Madonna Jervis Wise, a local author who writes primarily about history, has been making the rounds lately, talking about women in the work force and “East Pasco Women Who Rocked.”
Her talks, which have been delivered at the Pioneer Florida Museum and Village in Dade City, at the East Pasco Networking Group’s breakfast meeting and at the Zephyrhills Public Library, have traced the evolving role of women in society.
The essence of her presentation traces the progress that women have made since ancient times to the present.
First, she delivers an overview of women in history and then she focuses on the contributions of seven East Pasco women.
While delivering her talk at the East Pasco Networking Group, Wise said she keeps her mother and grandmother in mind.
“My mother was Depression-era woman who worked most of her life. My grandmother was equally as industrious,” she said.
“As we go through the presentation, please stop and think about the women in your life.
“Right now, we have 72 million women in the American workforce. That’s 30 million more than 1984, and women roughly make up about 50 percent of the workforce,” she said.
Despite their large numbers in the work force, women still trail men in terms of pay, Wise noted. Women receive approximately 81 percent of what men are paid, she said. And, only 14 percent of the executive positions in Fortune 500 companies are held by women.
There has been progress, however, compared to opportunities for women in the past.
“Women weren’t allowed to participate in any capacity, throughout most of history —in terms of speaking, political involvement, certainly not leadership,” Wise said.
“In the American colonies, women didn’t own property and certainly didn’t vote,” she said.
“I do a lot of genealogy. Sometimes you don’t even find the woman’s first name in genealogy.”
Census data from the 19th century shows blank spaces for occupations because women’s work was not recorded, Wise said.
Women’s role in the world of work has evolved over time, she said.
“By the 1820s, women were starting to go into the textile mills. Pay was about $3 a week.
By the early 19th century, women still were mostly involved in domestic services, laundry, cooking, cleaning, some teaching, nursing, she said.
But she noted, women’s opportunities have expanded significantly — even during her own lifetime.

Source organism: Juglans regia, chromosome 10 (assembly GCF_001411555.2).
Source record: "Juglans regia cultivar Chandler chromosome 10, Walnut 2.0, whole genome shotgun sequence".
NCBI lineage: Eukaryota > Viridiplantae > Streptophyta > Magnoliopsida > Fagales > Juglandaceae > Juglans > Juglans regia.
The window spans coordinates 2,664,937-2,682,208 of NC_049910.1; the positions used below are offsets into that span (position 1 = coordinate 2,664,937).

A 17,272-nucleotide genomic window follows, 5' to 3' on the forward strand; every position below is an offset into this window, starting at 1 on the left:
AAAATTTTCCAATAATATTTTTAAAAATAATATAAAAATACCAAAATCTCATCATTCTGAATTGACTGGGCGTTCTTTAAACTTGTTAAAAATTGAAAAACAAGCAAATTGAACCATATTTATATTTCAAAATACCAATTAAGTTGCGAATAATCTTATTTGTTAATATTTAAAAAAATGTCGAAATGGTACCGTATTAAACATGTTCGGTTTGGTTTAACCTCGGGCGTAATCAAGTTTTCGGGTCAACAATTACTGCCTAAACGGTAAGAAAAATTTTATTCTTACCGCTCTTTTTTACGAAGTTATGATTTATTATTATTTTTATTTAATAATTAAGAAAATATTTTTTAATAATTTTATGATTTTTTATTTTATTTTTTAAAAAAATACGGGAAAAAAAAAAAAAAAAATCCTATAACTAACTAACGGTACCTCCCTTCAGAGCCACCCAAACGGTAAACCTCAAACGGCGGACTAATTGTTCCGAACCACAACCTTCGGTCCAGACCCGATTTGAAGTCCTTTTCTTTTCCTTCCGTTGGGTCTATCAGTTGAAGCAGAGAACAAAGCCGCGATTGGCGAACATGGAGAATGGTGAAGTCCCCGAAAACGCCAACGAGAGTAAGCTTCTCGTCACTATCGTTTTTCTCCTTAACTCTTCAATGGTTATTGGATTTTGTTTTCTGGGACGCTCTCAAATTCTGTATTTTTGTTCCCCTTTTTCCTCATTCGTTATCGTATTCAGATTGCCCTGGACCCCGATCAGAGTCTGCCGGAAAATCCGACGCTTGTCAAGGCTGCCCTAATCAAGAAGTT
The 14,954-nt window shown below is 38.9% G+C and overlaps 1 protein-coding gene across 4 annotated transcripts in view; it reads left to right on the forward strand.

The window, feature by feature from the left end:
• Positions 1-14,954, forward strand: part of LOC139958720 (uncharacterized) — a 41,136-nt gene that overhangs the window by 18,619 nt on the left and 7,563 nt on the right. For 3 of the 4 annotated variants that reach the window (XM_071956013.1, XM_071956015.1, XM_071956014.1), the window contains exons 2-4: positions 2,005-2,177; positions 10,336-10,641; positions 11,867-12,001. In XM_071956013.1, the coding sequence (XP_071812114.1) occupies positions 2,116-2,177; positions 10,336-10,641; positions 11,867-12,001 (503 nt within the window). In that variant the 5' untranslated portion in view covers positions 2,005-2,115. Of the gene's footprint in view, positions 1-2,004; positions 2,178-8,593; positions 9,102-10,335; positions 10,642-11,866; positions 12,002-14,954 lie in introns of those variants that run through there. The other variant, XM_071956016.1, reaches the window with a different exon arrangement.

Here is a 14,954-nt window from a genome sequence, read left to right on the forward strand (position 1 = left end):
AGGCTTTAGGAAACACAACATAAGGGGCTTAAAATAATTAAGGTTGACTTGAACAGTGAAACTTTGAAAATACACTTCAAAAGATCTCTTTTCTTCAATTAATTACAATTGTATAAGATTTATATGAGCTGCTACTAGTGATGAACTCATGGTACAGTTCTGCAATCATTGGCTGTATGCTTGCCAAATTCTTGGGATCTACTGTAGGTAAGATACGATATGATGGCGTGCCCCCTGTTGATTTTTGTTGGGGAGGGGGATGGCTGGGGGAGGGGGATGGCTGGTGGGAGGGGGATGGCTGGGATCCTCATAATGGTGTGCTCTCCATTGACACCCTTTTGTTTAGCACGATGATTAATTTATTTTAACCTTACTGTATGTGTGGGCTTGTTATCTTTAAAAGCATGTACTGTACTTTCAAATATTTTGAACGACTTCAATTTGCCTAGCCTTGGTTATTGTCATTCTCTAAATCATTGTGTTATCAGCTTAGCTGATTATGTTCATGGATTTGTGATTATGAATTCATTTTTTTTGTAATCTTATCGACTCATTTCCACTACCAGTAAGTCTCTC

“I remember when I was in school. They’d say, ‘Are you going to be a secretary, nurse or a teacher?’,” Wise said.
Women now have more career choices. They can belong to civic clubs that once banned them. And, there are more opportunities in athletics and the military, Wise said.
For generations, East Pasco women have played pivotal roles in expanding opportunities for the entire community, Wise said. She singled out these seven:
• Irene Dobson: She came from a large family and picked cotton as a child. She taught school in Georgia and later in Dade City, and was a founding member the Head Start Early Childhood program in Pasco County. She has been very active in the community and has helped to organize African-American programs to teach new generations about the contributions of African Americans in Florida and across the country.
- Bernice Rooks: Even at age 94, she remains active in the community. She was the valedictorian of the 1940 class at Zephyrhills High School. She worked at MacDill Air Force Base and was a school bus driver. When the University of South Florida opened in 1958, she enrolled, becoming student No. 18. She graduated and taught for 29 years. She is also known for the family business, the Crystal Springs Roller Skating Rink which opened in 1939 just before World War II. For 35 cents, you could skate all day.
- Lorena Leatherman Neukom: Known as Neukie and her husband, Charles, opened the iconic Neukom’s Drug Store drugstore in 1921. The store closed in 2001. She was in charge of payroll, buying and keeping the books until she was 93. The drugstore was a popular place for politicians, snowbirds and local residents.
- Rosemary Wallace Trottman: She was a widely known educator and researcher. She published “The History of Zephyrhills; 1821-1921.” She founded the Zephyrhills Historical Association. Her research revealed the effects of the railroad on the community and detailed the colonial years of East Pasco, in which the day-to-day activities of the settlers involved log-rolling, sugar-caning, subsistence farming and the beginning of unique institutions. Her father was a pioneer settler of Abbott Station.
- Willa Rice: She has the distinction of being first and only female mayor of Zephyrhills. After being voted into office in 1958, she revamped the police department by firing two of the department’s five policemen and accepting the resignation of the police chief.
- Margarita Romo: Her work to champion the causes of of farmworkers in Pasco County and around the state led to her being named to the Florida Civil Rights Hall of Fame in 2012 & Hispanic Woman of the Year. She is founder of Farmers Self-Help, Inc., and has worked diligently for more than 40 years to help farmworkers help themselves.
- Jean McClain Murphy: Most recently she was the 2017 Zephyrhills Founder’s Day Grand Marshal. She was an educator with Pasco County Schools. Known for her beautiful singing voice, she taught taught “Glee Club” at the high school level for six years. She remains the singing director at her Rotary Club, and has served as choir director for five different choral groups at the First Baptist Church in Zephyrhills.
Revised March 22, 2017